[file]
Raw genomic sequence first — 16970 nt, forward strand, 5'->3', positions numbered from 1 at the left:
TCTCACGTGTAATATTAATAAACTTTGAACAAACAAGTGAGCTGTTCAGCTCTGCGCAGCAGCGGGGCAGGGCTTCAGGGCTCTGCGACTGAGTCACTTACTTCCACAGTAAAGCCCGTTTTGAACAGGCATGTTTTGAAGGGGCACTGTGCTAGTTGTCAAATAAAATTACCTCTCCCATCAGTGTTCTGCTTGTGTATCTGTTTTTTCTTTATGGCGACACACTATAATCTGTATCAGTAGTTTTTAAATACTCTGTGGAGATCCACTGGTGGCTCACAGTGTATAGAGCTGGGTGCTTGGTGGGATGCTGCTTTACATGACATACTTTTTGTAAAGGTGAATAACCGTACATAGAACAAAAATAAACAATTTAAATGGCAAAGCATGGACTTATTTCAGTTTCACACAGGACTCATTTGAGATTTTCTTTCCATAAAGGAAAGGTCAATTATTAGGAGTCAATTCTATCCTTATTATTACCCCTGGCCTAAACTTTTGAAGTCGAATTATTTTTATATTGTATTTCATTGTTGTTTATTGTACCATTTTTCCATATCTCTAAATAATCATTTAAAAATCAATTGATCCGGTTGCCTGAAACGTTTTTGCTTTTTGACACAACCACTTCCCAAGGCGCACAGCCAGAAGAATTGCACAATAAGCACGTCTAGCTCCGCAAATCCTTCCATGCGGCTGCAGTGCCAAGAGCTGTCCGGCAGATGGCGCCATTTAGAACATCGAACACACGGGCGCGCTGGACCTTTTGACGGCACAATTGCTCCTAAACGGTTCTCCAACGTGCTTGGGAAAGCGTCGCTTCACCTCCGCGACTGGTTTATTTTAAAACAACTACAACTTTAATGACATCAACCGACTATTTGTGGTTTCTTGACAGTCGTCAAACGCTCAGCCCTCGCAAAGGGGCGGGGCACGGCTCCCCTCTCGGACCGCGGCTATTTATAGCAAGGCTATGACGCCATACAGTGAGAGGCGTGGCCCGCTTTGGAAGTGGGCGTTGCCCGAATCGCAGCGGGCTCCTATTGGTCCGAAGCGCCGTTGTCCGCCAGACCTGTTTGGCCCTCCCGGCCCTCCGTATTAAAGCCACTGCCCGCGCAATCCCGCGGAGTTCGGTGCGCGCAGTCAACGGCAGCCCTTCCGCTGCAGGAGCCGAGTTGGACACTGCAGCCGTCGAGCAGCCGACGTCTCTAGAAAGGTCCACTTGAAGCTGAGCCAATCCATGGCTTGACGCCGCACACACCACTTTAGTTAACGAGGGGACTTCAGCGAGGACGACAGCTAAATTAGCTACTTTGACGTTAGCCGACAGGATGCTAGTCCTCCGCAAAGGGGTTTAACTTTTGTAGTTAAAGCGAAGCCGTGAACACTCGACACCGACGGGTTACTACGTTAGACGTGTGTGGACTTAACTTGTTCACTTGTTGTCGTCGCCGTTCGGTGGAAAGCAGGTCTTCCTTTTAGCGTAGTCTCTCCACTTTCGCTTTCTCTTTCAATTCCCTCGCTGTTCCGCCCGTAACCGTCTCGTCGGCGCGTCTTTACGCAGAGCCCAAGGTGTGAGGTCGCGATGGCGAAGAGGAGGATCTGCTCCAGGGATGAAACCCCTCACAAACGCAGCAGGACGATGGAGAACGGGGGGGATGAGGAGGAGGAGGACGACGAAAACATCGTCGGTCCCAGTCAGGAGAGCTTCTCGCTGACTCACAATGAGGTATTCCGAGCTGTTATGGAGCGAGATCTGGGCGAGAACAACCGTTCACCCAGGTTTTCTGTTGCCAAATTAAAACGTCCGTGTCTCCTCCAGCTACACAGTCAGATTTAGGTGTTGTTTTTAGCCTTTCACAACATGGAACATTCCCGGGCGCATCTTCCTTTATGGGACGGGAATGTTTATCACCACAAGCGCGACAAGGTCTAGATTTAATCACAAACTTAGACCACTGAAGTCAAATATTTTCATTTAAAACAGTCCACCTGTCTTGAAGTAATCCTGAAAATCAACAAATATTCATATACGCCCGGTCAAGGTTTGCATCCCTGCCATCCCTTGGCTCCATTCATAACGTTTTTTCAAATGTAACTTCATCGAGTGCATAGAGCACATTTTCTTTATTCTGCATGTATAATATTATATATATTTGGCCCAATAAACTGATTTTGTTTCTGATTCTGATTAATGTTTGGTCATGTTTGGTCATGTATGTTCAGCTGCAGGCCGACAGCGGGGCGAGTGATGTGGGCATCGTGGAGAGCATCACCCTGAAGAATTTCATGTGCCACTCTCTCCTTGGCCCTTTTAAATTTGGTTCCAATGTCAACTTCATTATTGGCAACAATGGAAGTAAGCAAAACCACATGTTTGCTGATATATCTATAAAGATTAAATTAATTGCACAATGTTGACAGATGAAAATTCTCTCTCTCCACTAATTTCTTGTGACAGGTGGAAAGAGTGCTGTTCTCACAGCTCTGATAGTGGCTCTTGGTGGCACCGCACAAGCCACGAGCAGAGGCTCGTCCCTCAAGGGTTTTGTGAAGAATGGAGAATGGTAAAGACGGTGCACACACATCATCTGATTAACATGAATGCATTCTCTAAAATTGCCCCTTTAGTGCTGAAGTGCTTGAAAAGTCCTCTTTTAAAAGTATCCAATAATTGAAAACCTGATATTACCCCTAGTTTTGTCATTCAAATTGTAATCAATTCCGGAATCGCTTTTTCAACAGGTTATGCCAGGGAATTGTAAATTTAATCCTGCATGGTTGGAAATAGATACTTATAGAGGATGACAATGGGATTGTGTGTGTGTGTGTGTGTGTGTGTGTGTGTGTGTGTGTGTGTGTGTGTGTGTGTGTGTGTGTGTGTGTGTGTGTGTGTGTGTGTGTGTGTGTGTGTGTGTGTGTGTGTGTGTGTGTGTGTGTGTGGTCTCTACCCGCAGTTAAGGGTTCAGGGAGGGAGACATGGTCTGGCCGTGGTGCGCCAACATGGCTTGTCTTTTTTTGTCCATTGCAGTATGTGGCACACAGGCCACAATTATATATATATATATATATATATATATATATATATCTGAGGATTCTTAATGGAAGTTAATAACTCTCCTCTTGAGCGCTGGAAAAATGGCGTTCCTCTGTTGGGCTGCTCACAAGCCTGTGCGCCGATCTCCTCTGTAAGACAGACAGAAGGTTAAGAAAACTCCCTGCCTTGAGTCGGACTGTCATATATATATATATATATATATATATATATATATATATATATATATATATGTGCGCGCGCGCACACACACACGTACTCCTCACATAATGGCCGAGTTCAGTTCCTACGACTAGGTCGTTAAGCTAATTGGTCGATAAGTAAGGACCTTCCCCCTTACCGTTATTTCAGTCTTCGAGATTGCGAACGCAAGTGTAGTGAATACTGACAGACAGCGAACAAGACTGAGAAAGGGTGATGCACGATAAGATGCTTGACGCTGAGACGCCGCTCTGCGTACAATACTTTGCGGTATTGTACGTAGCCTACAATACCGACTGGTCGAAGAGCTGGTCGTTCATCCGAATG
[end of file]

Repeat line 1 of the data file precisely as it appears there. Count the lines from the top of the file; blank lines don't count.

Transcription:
Raw genomic sequence first — 16970 nt, forward strand, 5'->3', positions numbered from 1 at the left: